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Section 550(a)(2) and a Lesson in the Presumption Against Extraterritorially

Michael Vandermark

St. John’s Law Student

American Bankruptcy Institute Law Review Staff

In In re Madoff Securities, the United States District Court for the Southern District of New York recently held that section 550(a)(2) of the Bankruptcy Code does not apply extraterritorially.[1] There, the SIPA trustee sought to recover both funds transferred from Madoff Securities in New York to several Madoff-related foreign feeder funds[2] and, more specifically, subsequent transfers made by those feeder funds to their foreign investors.[3] The trustee argued that because the defendants had allegedly received several million dollars in fraudulent subsequent transfers from the feeder funds, he was entitled to reclaim those funds under section 550(a)(2) of the Bankruptcy Code.[4] In response, Defendants’ argued that section 550(a)(2) does not apply extraterritorially and therefore does not reach those subsequent transfers made from one foreign entity to another.[5] Ultimately, the Madoff Securities court held that section 550(a)(2) cannot be applied against the foreign defendants on an extraterritorial basis.[6]

The Uncertain Future of the Unfinished Business Doctrine

By: Daniel Teplin

St. John’s Law Student

American Bankruptcy Institute Law Review Staff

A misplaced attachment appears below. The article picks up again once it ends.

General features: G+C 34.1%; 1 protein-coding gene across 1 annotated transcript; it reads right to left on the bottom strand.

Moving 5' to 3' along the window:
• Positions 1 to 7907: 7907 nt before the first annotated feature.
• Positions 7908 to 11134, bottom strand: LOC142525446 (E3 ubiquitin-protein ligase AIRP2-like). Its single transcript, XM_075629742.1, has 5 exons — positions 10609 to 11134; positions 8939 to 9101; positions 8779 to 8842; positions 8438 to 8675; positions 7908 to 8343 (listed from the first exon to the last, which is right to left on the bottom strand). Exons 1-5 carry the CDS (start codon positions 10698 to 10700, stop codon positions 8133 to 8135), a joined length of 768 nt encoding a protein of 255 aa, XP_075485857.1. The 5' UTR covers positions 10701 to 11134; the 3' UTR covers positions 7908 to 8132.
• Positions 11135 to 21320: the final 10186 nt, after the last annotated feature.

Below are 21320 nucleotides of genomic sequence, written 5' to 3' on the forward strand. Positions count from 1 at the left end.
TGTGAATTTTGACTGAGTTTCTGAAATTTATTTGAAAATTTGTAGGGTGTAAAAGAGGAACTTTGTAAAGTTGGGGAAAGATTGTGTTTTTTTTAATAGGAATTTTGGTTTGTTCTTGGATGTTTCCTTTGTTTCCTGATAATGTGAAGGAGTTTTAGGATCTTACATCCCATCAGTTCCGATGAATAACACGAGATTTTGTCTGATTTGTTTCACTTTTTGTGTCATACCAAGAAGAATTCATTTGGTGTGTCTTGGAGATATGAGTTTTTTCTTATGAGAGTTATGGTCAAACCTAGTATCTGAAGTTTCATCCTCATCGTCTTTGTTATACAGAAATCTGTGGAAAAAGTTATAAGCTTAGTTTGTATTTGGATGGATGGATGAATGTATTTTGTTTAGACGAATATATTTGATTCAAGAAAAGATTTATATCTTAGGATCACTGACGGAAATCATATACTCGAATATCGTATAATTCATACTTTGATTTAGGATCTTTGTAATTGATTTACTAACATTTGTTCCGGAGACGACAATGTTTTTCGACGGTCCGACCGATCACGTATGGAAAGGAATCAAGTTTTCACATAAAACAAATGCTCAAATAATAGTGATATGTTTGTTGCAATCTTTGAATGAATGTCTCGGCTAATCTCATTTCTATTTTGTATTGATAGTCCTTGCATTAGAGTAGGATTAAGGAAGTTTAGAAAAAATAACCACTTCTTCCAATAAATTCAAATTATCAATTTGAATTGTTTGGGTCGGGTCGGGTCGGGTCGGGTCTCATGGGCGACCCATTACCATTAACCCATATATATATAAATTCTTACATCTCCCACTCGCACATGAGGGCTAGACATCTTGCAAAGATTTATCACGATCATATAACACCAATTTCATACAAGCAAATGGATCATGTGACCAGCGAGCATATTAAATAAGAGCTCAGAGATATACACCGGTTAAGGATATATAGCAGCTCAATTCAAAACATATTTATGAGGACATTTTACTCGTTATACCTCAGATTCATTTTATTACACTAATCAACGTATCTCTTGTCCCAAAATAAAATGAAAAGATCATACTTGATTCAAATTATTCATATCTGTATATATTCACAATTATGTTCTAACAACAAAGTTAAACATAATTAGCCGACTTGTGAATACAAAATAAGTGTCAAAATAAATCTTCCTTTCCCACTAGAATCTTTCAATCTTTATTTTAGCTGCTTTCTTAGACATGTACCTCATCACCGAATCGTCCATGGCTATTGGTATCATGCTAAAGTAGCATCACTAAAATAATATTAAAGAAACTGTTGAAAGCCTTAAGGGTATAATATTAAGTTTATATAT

Recently, a federal district court in California issued a decision in Heller Ehrman LLP v. Davis, Wright, Tremaine, LLP[1], which is of great importance to former partners of dissolved law firms, holding that under California law, the unfinished business doctrine does not apply to hourly fee matters.[2] Therefore, the court concluded that the bankruptcy estate of a dissolved law firm did not retain a property interest in the hourly fee matters that were pending at the time the firm dissolved.[3] Heller Ehrman LLP (“Heller”) was a large global law firm before it dissolved in 2008.[4] After Heller defaulted on its revolving line of credit, the partners were unable to continue operating the firm and therefore voted to dissolve the firm.[5] Their dissolution plan included a “Jewel Waiver,” which waived unfinished-business claims for the profits generated by former Heller attorneys from any pending hourly fee matters.[6] After it filed for bankruptcy, the bankruptcy trustee sought to avoid the “Jewel Waiver” as a fraudulent transfer and recover the profits from the firm’s former members’ new firms for the pending hourly fee matters on two grounds. First, pursuant to California law, the trustee argued that the bankruptcy estate had a property interest in pending hourly matters, citing Jewel v. Boxer,[7] because the former members of the dissolved law firm violated their fiduciary duty “with respect to unfinished partnership business for personal gain.”[8] Second, the trustee asserted that two separate public policy considerations supported his claim.[9] The first consideration asserted by trustee was that “preventing extra compensation to law partnerships ‘prevents partners from competing for the most remunerative cases during the life of the partnership in anticipation that they might retain those cases should the partnership dissolve.’”[10] The idea being, that this would allow the firm to operate as one entity, and dissuade its individual members to act purely with their own interest in mind. The trustee argued that the second consideration was that holding that Heller had a property interest in the hourly matters would prevent former partners of firms from “seeking personal gain” by soliciting the firm’s former clients after its dissolution.[11] Ultimately, the court rejected the trustee’s arguments and granted summary judgment in favor of the defendant law firms and against the trustee.[12]